When Sandra Robinson walked into the Tarpon Springs library on a seemingly ordinary Friday morning, she had no idea what chain of events was about to unfold. Sandra noticed a flier that announced a Community Education day the very next day. The flier read “.. Domestic Violence: Trauma and Youth The Tarpon Springs Rotary Club, in conjunction with the Shepherd Center of Tarpon Springs, will host a Community Education Day on Saturday, February 5, 2011, to address the problem of domestic violence and trauma, and the behavioural signs of victims”. Something in the flier resonated in Sandra, in fact many of the things. She had been involved in early childhood education in her career, but beyond professional interest, Sandra had also experienced trauma in many different forms throughout her life. She not only attended the conference, but afterward,signed a sheet asking to be included in what eventually would emerge as Peace4Tarpon Trauma Informed Community Initiative. She joined the Social Marketing Committee where she quickly became a valued and committed member, providing her unique insights and input to the group.
As summer approached, Sandra would be leaving for her “other home”, in Nanaimo, British Columbia, Canada. The group refused to let her go entirely, and she participated faithfully via SKYPE at every meeting. When some funding became available for a few “P4T” members to attend the 16th annual IVAT (Institute on Violence, Abuse and Trauma) conference in San Diego in September, 2011, she eagerly indicated her desire to attend representing, Peace4Tarpon, and agreed to report to the Steering Committee about the conference when she returned to her Florida home in the winter months.
In the meantime, unknown to the Committee, Sandra began working on a project. She later revealed that she began to knit and said, “It was in these quiet relaxed times that I could process what I had learned in the previous months and after the conference.” She also said, “It was during this time that I was able to prepare for the presentation that would link my learning to my past. As the knitting project evolved over the next few months what I learned not only helped me to attain some peace in my life but also challenged me to complete a project that would have some significance.”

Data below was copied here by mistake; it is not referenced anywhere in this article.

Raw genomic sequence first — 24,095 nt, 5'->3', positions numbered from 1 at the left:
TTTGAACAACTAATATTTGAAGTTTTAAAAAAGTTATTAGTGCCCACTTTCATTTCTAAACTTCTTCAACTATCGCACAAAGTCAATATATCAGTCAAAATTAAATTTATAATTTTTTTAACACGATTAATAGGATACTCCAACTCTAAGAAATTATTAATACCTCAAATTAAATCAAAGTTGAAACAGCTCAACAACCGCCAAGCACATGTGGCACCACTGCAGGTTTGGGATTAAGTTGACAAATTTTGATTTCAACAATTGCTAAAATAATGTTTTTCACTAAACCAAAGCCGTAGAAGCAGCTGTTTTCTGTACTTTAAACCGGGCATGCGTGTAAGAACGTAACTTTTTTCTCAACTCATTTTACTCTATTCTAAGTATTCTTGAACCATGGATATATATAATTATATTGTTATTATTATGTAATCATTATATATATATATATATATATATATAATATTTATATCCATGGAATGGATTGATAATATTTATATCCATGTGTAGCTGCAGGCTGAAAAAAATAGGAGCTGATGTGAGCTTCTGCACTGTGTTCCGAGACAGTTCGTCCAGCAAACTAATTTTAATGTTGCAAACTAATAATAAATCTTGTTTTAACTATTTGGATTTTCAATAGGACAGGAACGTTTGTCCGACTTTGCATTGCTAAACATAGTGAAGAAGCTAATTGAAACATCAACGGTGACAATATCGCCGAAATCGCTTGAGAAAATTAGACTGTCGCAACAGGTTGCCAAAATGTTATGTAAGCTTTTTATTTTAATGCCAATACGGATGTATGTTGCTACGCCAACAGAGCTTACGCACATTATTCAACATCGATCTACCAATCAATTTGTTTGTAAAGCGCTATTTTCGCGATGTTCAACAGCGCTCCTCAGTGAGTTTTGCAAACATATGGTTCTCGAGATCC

In December, she did indeed report about the conference to the group, but something else happened that was beyond astonishing. After giving her report, Sandra announced that she had a gift to give the Committee. She then offered a hand-made bag with the. emblem “Peace4Tarpon” and inside the bag were a multitude of tiny hand-knit hats, “preemie hats.” The full story then unfolded, both touching and emotional. As it turned out, Sandra had been a “preemie” born 68 years ago to a young single mom. That was her initial life-trauma, and many more followed.
She said, “Peace4Tarpon has given me community, meaningful work and the opportunity to learn more about trauma , its causes and consequences. I wanted to give back to the Community.”
In the summer, she knit, and knit, and knit, a very therapeutic activity … until she had produced 68 hats, one for each year of her life. She said that she felt this was a way for her to “offer what piece/peace she could” as is the motto of P4T. The group was very moved as they witnessed the simple yet profound and unique way she dealt with her pain. As each passing year is different from the previous one, each of the 68 hats is different. Sandra asked that the hats be given as an act of love to local hospitals that serve Tarpon residents.
That is the story behind the hats. That is the way that one woman worked toward processing her life-trauma culminating in this simple act of giving. We hope you think of Sandra and the difference one woman can make in this world. This hat is a gift of love from Sandra Robinson..to you!